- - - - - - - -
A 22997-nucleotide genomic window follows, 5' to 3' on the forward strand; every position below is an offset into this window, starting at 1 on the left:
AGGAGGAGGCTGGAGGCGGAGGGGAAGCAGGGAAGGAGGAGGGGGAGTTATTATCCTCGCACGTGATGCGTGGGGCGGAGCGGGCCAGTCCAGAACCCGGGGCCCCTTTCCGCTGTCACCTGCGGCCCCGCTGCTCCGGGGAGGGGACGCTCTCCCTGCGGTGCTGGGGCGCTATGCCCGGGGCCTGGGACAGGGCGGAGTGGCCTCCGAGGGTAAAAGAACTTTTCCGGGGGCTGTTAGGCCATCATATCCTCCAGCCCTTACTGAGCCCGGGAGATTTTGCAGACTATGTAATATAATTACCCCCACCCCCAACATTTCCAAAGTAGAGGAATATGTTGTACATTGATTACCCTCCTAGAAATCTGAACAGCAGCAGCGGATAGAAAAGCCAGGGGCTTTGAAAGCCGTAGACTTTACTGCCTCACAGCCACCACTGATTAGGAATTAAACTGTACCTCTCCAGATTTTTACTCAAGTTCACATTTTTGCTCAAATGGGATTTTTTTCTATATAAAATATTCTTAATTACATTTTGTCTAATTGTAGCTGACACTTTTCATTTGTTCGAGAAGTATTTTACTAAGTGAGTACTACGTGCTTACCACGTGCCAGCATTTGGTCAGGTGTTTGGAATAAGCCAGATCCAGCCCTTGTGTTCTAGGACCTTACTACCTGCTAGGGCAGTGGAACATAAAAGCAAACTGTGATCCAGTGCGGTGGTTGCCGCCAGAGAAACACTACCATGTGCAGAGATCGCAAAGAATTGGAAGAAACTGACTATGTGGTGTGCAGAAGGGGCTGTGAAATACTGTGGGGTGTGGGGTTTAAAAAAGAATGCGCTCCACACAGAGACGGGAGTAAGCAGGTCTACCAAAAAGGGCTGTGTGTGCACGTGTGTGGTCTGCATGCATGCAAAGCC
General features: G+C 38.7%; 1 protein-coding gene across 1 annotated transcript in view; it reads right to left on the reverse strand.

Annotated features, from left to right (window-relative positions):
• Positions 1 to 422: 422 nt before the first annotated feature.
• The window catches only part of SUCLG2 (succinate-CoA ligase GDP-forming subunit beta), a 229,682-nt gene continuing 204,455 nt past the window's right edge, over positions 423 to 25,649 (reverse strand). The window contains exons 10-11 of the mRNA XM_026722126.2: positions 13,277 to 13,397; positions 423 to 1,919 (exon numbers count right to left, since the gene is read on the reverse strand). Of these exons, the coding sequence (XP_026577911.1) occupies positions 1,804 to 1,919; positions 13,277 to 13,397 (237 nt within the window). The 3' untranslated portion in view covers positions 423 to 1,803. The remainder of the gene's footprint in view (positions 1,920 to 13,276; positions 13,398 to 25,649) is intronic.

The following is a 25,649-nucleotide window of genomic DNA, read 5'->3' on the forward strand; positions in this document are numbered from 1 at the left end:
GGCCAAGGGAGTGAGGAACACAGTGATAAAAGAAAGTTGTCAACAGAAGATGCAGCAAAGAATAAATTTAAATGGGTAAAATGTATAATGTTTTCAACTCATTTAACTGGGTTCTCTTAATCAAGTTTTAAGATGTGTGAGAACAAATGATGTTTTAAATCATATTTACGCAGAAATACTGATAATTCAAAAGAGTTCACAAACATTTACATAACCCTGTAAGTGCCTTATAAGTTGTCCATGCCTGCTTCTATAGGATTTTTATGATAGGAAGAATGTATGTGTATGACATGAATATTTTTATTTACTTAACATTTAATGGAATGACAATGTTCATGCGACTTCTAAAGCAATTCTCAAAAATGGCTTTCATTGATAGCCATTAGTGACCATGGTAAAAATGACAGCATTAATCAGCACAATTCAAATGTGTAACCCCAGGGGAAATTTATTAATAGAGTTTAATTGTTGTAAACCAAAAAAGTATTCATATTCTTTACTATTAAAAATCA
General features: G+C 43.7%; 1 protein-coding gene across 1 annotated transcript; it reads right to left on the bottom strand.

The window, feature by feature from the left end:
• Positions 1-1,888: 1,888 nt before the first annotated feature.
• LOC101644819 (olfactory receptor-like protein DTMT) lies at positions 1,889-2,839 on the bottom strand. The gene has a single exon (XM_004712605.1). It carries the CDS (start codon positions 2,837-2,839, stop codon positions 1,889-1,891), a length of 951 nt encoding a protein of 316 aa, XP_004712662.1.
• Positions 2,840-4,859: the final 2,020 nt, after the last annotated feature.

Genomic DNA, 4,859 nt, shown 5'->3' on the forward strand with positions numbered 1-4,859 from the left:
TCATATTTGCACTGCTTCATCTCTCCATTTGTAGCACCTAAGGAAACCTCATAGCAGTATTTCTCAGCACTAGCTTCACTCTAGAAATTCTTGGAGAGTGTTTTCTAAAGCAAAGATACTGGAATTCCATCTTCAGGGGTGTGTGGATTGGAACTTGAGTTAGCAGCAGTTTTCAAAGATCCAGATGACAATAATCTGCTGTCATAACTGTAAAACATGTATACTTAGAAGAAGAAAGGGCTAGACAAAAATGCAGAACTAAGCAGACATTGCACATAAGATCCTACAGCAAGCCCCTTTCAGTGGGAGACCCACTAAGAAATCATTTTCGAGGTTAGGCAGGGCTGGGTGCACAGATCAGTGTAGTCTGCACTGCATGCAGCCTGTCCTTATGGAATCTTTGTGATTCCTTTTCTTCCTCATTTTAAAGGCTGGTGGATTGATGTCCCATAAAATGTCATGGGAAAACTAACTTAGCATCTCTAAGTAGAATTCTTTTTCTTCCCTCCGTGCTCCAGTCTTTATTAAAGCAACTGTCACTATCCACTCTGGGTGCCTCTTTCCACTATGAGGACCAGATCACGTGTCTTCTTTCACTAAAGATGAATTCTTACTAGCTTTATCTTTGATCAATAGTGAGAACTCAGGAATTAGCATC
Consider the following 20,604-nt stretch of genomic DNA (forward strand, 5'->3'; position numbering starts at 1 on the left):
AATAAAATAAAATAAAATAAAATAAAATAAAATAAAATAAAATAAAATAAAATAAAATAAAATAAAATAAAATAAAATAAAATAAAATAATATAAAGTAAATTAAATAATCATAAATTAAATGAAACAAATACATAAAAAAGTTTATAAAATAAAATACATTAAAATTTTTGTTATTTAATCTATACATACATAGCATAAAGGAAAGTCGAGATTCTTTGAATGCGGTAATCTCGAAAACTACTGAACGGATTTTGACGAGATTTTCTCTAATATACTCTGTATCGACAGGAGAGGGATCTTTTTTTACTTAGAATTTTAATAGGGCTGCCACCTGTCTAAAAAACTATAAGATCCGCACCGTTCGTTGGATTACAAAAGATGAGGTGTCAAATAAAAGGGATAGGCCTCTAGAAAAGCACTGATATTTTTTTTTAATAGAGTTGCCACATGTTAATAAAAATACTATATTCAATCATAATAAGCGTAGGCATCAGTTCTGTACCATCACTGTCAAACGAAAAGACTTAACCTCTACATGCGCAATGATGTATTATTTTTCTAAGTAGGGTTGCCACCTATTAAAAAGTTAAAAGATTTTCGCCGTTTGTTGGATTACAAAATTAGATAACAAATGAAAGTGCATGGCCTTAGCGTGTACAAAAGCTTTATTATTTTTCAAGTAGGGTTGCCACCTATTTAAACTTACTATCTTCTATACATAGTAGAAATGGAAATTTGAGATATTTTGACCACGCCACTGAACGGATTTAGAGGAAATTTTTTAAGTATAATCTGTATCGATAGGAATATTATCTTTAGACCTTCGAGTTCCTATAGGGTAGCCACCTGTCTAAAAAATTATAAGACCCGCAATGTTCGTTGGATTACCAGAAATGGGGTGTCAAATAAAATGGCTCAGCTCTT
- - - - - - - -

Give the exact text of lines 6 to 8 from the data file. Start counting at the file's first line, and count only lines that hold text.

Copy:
• The window catches only part of SUCLG2 (succinate-CoA ligase GDP-forming subunit beta), a 229,682-nt gene continuing 204,455 nt past the window's right edge, over positions 423 to 25,649 (reverse strand). The window contains exons 10-11 of the mRNA XM_026722126.2: positions 13,277 to 13,397; positions 423 to 1,919 (exon numbers count right to left, since the gene is read on the reverse strand). Of these exons, the coding sequence (XP_026577911.1) occupies positions 1,804 to 1,919; positions 13,277 to 13,397 (237 nt within the window). The 3' untranslated portion in view covers positions 423 to 1,803. The remainder of the gene's footprint in view (positions 1,920 to 13,276; positions 13,398 to 25,649) is intronic.

The following is a 25,649-nucleotide window of genomic DNA, read 5'->3' on the forward strand; positions in this document are numbered from 1 at the left end:
GGCCAAGGGAGTGAGGAACACAGTGATAAAAGAAAGTTGTCAACAGAAGATGCAGCAAAGAATAAATTTAAATGGGTAAAATGTATAATGTTTTCAACTCATTTAACTGGGTTCTCTTAATCAAGTTTTAAGATGTGTGAGAACAAATGATGTTTTAAATCATATTTACGCAGAAATACTGATAATTCAAAAGAGTTCACAAACATTTACATAACCCTGTAAGTGCCTTATAAGTTGTCCATGCCTGCTTCTATAGGATTTTTATGATAGGAAGAATGTATGTGTATGACATGAATATTTTTATTTACTTAACATTTAATGGAATGACAATGTTCATGCGACTTCTAAAGCAATTCTCAAAAATGGCTTTCATTGATAGCCATTAGTGACCATGGTAAAAATGACAGCATTAATCAGCACAATTCAAATGTGTAACCCCAGGGGAAATTTATTAATAGAGTTTAATTGTTGTAAACCAAAAAAGTATTCATATTCTTTACTATTAAAAATCA